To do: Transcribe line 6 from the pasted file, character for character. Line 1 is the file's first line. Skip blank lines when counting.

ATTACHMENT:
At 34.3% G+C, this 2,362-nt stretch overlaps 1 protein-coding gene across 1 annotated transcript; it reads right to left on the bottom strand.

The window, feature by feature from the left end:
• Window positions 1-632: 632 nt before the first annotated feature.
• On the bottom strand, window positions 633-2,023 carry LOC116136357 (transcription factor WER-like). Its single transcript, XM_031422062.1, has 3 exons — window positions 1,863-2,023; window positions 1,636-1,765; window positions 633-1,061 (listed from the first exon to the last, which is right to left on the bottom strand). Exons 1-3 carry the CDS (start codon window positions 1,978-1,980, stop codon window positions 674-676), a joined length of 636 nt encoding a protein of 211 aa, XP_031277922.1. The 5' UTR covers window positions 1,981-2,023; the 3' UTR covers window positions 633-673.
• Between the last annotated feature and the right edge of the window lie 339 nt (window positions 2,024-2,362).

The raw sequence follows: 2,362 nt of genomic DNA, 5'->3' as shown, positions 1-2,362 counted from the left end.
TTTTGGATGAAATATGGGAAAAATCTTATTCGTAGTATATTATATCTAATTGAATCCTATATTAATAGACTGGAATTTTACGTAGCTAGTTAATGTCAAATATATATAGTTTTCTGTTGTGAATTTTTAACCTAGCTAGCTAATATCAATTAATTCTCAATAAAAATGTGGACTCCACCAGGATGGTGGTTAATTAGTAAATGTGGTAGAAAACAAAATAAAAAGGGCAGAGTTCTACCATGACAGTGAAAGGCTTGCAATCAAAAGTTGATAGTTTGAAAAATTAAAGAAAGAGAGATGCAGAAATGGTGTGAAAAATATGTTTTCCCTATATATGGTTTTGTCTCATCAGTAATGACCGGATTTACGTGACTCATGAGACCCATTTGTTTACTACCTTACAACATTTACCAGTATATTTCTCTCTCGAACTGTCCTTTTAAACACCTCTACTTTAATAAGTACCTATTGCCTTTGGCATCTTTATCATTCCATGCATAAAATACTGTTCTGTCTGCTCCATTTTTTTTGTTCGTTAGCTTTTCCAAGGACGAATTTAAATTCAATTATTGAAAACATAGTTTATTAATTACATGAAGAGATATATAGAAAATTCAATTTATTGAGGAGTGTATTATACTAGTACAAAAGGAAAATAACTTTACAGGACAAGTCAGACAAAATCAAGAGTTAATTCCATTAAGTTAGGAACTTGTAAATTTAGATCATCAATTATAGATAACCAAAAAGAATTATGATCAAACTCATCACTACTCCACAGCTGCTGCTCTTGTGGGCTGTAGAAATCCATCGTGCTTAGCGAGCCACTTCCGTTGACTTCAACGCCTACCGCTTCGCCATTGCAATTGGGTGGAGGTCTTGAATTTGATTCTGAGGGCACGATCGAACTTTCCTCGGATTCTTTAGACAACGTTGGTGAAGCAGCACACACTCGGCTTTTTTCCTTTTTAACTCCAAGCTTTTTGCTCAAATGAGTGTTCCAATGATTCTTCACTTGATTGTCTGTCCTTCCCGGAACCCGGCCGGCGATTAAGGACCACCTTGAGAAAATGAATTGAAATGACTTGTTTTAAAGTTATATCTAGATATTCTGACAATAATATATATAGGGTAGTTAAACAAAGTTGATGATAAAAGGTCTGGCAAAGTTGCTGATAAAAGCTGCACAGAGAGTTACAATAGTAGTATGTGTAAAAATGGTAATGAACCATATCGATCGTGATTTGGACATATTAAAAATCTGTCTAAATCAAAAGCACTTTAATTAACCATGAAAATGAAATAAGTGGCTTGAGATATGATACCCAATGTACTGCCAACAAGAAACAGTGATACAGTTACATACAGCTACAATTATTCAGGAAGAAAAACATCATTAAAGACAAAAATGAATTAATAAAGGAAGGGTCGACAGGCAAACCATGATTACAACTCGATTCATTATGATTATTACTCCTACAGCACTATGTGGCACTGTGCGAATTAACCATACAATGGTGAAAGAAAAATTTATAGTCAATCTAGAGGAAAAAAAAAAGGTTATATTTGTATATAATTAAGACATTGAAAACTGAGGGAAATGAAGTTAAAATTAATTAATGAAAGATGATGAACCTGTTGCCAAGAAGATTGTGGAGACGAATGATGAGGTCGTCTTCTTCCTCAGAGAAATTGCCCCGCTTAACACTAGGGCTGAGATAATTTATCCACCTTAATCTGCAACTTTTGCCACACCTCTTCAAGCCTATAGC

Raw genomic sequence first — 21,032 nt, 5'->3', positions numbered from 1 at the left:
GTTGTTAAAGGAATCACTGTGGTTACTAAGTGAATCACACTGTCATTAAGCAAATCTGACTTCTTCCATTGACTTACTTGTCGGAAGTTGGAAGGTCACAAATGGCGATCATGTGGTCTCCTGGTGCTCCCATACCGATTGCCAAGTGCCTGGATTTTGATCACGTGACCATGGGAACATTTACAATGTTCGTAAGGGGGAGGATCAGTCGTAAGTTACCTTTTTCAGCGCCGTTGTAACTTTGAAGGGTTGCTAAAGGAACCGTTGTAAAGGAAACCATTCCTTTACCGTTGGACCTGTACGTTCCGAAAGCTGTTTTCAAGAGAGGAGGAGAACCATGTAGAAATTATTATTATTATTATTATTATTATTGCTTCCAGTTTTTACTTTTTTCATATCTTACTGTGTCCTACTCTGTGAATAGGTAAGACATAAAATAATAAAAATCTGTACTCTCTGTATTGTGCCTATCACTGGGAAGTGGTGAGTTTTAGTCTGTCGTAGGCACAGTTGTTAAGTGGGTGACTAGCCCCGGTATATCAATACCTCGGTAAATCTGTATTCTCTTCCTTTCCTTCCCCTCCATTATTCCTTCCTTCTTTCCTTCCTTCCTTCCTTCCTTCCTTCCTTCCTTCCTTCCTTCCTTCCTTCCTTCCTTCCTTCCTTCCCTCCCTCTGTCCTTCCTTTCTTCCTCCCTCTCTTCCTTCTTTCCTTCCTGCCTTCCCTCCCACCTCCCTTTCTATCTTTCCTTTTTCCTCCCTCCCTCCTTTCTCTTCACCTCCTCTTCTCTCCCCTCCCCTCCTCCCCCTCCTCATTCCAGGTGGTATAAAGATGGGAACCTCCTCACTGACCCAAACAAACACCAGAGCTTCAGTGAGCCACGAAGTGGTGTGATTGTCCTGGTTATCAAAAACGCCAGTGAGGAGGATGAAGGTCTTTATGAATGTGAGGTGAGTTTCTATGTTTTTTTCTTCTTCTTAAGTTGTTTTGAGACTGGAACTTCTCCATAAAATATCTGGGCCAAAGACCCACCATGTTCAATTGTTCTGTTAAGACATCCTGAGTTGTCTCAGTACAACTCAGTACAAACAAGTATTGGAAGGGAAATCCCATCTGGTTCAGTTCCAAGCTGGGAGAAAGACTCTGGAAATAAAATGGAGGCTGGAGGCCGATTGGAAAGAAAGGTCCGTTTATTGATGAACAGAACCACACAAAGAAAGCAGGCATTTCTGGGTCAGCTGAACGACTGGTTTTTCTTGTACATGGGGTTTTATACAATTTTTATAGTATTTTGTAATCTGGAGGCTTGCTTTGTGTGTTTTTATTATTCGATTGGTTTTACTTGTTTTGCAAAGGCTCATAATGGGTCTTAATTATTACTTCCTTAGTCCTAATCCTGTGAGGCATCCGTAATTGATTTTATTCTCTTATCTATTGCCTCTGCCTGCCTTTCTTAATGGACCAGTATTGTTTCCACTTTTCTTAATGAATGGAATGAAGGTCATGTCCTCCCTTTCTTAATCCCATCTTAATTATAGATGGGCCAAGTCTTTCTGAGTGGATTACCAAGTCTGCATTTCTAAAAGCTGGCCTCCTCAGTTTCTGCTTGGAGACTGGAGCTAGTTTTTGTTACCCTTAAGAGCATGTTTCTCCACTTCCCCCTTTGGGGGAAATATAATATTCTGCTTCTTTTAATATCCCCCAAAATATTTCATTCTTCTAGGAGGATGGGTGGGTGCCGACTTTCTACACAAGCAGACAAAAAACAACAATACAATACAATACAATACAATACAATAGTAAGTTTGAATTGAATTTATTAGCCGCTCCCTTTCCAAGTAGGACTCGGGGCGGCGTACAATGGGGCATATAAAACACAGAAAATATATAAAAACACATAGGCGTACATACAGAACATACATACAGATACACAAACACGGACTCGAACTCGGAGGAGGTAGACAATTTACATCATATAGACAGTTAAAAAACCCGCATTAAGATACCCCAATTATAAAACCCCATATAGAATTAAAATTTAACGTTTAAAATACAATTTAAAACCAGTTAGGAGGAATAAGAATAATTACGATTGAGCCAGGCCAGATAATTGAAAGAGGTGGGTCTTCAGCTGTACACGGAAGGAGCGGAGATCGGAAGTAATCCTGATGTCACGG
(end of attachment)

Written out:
The raw sequence follows: 2,362 nt of genomic DNA, 5'->3' as shown, positions 1-2,362 counted from the left end.